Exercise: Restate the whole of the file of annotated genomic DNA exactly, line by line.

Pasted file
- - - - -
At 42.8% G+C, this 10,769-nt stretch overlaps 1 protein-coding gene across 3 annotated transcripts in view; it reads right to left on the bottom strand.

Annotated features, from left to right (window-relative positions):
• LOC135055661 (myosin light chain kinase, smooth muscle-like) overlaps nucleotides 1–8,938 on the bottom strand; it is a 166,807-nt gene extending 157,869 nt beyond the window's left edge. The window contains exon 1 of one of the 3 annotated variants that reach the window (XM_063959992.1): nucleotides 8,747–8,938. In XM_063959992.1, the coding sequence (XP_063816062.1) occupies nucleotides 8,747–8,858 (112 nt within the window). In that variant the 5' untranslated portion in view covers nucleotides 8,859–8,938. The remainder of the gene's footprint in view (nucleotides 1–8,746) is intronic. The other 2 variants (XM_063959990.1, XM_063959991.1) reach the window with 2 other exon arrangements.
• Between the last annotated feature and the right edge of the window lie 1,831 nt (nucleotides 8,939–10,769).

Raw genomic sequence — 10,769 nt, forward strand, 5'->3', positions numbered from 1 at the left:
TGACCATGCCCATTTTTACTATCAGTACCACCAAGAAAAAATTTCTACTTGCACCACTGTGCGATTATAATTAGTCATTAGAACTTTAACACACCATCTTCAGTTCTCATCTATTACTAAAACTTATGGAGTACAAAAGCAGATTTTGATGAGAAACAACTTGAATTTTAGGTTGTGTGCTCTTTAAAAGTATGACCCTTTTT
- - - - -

At 42.8% G+C, this 10,769-nt stretch overlaps 1 protein-coding gene across 3 annotated transcripts in view; it reads right to left on the bottom strand.

Annotated features, from left to right (window-relative positions):
• LOC135055661 (myosin light chain kinase, smooth muscle-like) overlaps nucleotides 1–8,938 on the bottom strand; it is a 166,807-nt gene extending 157,869 nt beyond the window's left edge. The window contains exon 1 of one of the 3 annotated variants that reach the window (XM_063959992.1): nucleotides 8,747–8,938. In XM_063959992.1, the coding sequence (XP_063816062.1) occupies nucleotides 8,747–8,858 (112 nt within the window). In that variant the 5' untranslated portion in view covers nucleotides 8,859–8,938. The remainder of the gene's footprint in view (nucleotides 1–8,746) is intronic. The other 2 variants (XM_063959990.1, XM_063959991.1) reach the window with 2 other exon arrangements.
• Between the last annotated feature and the right edge of the window lie 1,831 nt (nucleotides 8,939–10,769).

Raw genomic sequence — 10,769 nt, forward strand, 5'->3', positions numbered from 1 at the left:
TGACCATGCCCATTTTTACTATCAGTACCACCAAGAAAAAATTTCTACTTGCACCACTGTGCGATTATAATTAGTCATTAGAACTTTAACACACCATCTTCAGTTCTCATCTATTACTAAAACTTATGGAGTACAAAAGCAGATTTTGATGAGAAACAACTTGAATTTTAGGTTGTGTGCTCTTTAAAAGTATGACCCTTTTT